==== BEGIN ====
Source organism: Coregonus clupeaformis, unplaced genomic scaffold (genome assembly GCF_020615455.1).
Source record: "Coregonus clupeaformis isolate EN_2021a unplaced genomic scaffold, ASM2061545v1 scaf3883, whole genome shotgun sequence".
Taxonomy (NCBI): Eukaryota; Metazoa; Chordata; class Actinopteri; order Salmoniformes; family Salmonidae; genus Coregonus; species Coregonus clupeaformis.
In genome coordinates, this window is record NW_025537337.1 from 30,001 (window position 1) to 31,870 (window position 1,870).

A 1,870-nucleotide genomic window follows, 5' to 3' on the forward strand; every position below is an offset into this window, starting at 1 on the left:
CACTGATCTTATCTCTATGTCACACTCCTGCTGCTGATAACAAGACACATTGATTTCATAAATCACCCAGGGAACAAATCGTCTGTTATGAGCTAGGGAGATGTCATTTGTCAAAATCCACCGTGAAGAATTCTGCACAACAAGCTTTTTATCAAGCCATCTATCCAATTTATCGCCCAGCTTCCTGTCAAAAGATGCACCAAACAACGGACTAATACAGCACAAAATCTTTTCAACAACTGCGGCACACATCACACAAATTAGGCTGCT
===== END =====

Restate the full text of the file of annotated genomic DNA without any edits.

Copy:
Source organism: Coregonus clupeaformis, unplaced genomic scaffold (genome assembly GCF_020615455.1).
Source record: "Coregonus clupeaformis isolate EN_2021a unplaced genomic scaffold, ASM2061545v1 scaf3883, whole genome shotgun sequence".
Taxonomy (NCBI): Eukaryota; Metazoa; Chordata; class Actinopteri; order Salmoniformes; family Salmonidae; genus Coregonus; species Coregonus clupeaformis.
In genome coordinates, this window is record NW_025537337.1 from 30,001 (window position 1) to 31,870 (window position 1,870).

A 1,870-nucleotide genomic window follows, 5' to 3' on the forward strand; every position below is an offset into this window, starting at 1 on the left:
CACTGATCTTATCTCTATGTCACACTCCTGCTGCTGATAACAAGACACATTGATTTCATAAATCACCCAGGGAACAAATCGTCTGTTATGAGCTAGGGAGATGTCATTTGTCAAAATCCACCGTGAAGAATTCTGCACAACAAGCTTTTTATCAAGCCATCTATCCAATTTATCGCCCAGCTTCCTGTCAAAAGATGCACCAAACAACGGACTAATACAGCACAAAATCTTTTCAACAACTGCGGCACACATCACACAAATTAGGCTGCT